Re: [Foucault-L] Foucault and "human nature"

My original question was trying to counter the complaint that Foucault sees everything as a construction with no role for "human nature". From the responses so far and from my own reading, I would think that he is not so much interested in debating the actual reality of things such as mental illness, human behavior, etc, but rather show that how we perceive these phenomena is often dependent on cultural epistemological formations that are unique to certain time periods or arose over several time periods (Christianity, Greco-Roman thought, etc; crude examples).
Many dismiss Foucault for not looking at "simple human nature" for the cause as to why people act the way they do. A problematic claim but it exists and most people seem to take "human nature" to be a fundamental given.
The Blank Slate: The Modern Denial of Human Nature by Steven Pinker had this specific criticism of Foucault and other "postmoderns" such as Butler and Adorno (both radically different). Its been quite popular with many readers though.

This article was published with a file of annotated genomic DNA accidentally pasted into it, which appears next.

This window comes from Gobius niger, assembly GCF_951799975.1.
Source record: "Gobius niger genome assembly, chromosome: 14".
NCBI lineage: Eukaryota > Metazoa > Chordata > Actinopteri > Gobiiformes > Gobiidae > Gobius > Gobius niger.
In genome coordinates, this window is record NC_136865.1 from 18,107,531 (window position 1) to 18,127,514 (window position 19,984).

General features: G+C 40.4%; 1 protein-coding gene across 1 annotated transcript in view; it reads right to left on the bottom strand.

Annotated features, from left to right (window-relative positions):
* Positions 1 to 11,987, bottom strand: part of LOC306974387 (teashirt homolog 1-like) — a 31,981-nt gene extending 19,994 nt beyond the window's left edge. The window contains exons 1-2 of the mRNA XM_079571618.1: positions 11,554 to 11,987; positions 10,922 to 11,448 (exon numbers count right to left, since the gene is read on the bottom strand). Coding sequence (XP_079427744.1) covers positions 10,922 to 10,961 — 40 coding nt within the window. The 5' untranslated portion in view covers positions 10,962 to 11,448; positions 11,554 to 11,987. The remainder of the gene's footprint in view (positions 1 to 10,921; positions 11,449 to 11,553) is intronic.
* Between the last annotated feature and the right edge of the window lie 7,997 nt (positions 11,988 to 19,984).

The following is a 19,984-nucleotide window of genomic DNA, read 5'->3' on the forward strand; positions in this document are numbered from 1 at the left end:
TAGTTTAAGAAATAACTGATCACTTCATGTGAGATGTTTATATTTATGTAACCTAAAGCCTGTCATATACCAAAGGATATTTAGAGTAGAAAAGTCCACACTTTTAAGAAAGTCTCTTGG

On Mar 5, 2010, at 3:11 PM, Edward Comstock wrote:

I suppose I'm somewhat confused by the original question. It seems to me
that if Foucault thought we had a knowable human nature, he would also
think that we would have a firm transcendental grounding on which to base
an empirical knowledge about man, which is precisely what he does not

It also seems to me that even what we call human nature or look for is
going to change based on different knowledge practices, such that the
question can only be answered within given systems of knowledge. Foucault,
after all, for instance, believed that modern medicine presented valid
abstractions against which we could gain usefull knowedges. But I dont'
take this to mean that he believes modern medicine to be "true" in the
absolute sense.

Ed Comstock
College Writing Program
Department of Literature
American University
The easy possibility of letter writing must--seen theoretically--have
brought into the world a terrible dislocation of souls. It is, in fact, an
intercourse with ghosts, and not only with the ghost of the recipient, but
also with one's own ghost... How on earth did anybody get the idea that
people can communicate with each other by letter!--Franz Kafka
Foucault-L mailing list

Re: [Foucault-L] foucault and "human nature", Matt Wootton
Re: [Foucault-L] foucault and "human nature", Thomas Lord
Re: [Foucault-L] Foucault and "human nature", Edward Comstock
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